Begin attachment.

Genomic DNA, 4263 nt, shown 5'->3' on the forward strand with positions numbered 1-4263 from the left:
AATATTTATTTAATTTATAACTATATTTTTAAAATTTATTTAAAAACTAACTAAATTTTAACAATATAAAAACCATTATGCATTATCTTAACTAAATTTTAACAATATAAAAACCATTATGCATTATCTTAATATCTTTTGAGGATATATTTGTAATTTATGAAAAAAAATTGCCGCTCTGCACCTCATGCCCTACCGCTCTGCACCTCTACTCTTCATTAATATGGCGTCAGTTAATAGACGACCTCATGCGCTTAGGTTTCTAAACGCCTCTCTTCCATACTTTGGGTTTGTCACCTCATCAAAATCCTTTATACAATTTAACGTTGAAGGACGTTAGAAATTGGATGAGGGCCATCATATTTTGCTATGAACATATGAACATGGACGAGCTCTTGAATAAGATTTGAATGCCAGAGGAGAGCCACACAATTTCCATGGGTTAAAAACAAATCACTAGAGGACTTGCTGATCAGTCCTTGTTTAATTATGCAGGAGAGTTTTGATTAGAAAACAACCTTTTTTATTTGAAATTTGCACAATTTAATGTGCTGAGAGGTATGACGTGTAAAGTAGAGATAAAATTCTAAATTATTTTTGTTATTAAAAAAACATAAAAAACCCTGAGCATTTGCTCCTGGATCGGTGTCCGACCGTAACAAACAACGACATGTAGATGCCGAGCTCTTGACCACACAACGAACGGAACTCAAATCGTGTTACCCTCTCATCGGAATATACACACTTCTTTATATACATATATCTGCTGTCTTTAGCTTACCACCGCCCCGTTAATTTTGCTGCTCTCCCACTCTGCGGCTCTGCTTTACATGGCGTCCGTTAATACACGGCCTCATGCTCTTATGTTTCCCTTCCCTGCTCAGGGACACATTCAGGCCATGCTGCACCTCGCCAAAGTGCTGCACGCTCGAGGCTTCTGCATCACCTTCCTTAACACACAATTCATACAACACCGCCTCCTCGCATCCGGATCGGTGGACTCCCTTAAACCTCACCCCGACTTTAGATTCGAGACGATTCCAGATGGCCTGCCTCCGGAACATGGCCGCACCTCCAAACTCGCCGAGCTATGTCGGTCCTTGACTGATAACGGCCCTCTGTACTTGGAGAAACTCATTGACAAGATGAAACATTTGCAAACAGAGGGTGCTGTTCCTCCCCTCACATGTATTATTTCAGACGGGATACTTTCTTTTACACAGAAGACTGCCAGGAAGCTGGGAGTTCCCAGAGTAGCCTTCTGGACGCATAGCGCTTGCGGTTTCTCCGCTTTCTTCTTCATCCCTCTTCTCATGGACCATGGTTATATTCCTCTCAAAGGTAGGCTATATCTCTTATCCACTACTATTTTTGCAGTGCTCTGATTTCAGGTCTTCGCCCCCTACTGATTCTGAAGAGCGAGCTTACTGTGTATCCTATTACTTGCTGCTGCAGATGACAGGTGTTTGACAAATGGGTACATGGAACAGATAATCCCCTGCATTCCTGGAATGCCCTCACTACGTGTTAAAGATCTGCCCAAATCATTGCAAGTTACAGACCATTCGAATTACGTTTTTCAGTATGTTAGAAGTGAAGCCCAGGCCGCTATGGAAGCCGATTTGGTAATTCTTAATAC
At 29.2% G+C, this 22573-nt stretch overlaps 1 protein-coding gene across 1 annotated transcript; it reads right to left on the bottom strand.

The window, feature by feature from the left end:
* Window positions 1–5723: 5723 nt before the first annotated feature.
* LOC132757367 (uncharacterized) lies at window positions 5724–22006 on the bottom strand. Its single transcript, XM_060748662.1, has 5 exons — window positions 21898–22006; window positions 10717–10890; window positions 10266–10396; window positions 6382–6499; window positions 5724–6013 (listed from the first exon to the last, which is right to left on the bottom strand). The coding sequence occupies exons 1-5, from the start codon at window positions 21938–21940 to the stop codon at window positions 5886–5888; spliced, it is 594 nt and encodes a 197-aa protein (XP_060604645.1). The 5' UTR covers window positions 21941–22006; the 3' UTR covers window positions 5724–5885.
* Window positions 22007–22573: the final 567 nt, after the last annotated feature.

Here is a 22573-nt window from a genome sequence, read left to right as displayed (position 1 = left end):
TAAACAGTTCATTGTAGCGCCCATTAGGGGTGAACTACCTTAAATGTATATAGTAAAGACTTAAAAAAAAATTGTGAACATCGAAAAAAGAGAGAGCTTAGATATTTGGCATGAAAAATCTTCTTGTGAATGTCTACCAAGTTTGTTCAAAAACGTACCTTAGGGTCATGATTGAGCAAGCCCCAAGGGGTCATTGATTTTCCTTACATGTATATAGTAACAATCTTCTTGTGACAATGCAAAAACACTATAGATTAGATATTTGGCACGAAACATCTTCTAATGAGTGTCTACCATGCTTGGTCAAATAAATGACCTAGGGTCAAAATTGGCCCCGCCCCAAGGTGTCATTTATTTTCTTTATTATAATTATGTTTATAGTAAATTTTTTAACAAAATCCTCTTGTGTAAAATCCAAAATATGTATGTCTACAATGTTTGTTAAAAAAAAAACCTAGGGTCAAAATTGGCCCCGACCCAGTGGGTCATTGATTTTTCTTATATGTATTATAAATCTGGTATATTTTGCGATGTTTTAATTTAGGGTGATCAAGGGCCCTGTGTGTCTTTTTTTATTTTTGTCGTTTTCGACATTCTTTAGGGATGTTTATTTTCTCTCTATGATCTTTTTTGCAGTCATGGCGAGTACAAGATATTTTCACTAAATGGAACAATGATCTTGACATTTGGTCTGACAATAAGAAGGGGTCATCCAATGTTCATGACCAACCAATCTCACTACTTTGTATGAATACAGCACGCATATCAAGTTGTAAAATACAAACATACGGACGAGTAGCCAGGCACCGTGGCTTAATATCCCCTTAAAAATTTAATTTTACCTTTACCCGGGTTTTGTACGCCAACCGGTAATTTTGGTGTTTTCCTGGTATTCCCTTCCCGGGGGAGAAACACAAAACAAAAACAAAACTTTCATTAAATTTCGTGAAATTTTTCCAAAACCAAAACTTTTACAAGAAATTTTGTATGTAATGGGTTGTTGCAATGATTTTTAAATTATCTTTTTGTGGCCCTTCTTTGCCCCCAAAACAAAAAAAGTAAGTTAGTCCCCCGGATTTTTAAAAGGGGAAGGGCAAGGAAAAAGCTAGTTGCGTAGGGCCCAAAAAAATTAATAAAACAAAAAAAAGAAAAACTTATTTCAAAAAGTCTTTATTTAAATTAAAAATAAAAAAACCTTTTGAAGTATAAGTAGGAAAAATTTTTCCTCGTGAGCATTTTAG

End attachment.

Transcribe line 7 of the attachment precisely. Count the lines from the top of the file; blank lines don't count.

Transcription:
* Window positions 22007–22573: the final 567 nt, after the last annotated feature.